Jamaica Jamaican in China

That’s MISTER Milk to you, madam!

From: [email protected]
Subject: Jamaican in China!–“That’s MISTER Milk to you, madam!” (Language Lesson #1)
Date: October 22, 2010 8:00:08 AM GMT+08:00

Tales of Dating and Cereal, (Cereal Dating???)

As I’ve said to many a friend when discussing inter-cultural and international dating, “Language is highly overrated.” You don’t need to share a common spoken language in order to meet, date or even marry! In fact, I had a friend in college who went to Brazil, fell in love, and married his new sweetheart all within a week or two, and he didn’t speak a word of Portuguese, and his bride didn’t speak a word of English!

Within a few weeks, he was speaking Portuguese and, while I haven’t heard from him in many years, I’ll attach my own “…and they lived happily ever after” (for as long as the relationship was destined to last) to that story. I’ve always believed that the right motivation is necessary to do just about anything–like learning a new language in two weeks. So, anyway, my point, as I’ve said, is that language is highly overrated!

In fact, in the dating game, I’ve found that NOT sharing a common language keeps the interactions between two people basic and uncomplicated. It forces you to get to the essence of the relationship more quickly when dealing with misunderstandings.

I’ve found that in a relationship with someone who speaks the same language (worse if they speak it well and have an advanced vocabulary) you can spend hours nitpicking every little detail and nuance of “what he said, she said, he meant, she implied, what did you mean by that?” until the cows come home!”

On the other hand, when you don’t have the luxury (or excuse) of hiding under layers of words, or behind shades of meaning, the discussions are brief, simple, and the end result comes quicker. You can forgive misunderstandings that are caused by differences in culture and language much more easily, and get to the essential questions, and answers (Do I love this person? Will I forgive this misunderstanding and move on? Is the essential attraction and commitment still there? In other words: I like you. You like me. Let’s go!)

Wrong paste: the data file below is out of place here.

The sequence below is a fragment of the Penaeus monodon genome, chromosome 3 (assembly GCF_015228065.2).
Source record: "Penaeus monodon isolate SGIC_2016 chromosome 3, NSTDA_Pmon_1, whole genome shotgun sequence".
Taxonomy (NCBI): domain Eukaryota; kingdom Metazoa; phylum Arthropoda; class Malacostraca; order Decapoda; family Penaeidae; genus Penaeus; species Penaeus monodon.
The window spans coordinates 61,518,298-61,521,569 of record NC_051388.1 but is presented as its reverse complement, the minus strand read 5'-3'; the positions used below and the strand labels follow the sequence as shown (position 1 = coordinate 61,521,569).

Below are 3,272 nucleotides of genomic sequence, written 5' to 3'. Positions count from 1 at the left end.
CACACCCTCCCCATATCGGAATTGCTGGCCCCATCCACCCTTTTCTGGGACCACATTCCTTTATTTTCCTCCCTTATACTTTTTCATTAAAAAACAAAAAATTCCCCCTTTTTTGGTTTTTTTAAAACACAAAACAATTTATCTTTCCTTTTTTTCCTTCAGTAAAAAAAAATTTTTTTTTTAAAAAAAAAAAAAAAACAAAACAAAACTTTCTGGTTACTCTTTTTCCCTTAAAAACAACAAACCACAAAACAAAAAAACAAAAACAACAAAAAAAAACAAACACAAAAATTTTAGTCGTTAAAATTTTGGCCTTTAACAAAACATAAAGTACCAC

Yep, it’s pretty basic, perhaps even simplistic, I’ll admit, but I never said I ever graduated to mature or sophisticated levels of dating interaction or romance. Functioning at a third-grade level is good enough for me!

However, with that said, there ARE some instances where being able to negotiate the subtleties of language are very useful.

So, I’m here in China, see, learning Chinese (Mandarin to you westerners, Putonghua to us Easterners), and like many foreigners raised with a foreign “ear,” the most challenging part is learning the tones of Chinese words. Very briefly, the meaning of a sound in Chinese is determined by the “tone” you use when speaking it. There are four tones to every “word” and whether you raise, lower, keep flat, or dip-and-raise the tone of the word affects the meaning–in other words, it becomes a completely different word. This is profoundly difficult for (former) westerners like me to grasp. Tones for us, affect the emotion behind a word, not the meaning. About the only similarity we have in English, is how we raise the tone of the last word when asking a question. Do you know what I mean?

Check out this link with sound clips for each pronunciation

http://mandarin.about.com/od/pronunciation/a/tones.htm

high level – first tone

rising – second tone

falling rising – third tone

falling – fourth tone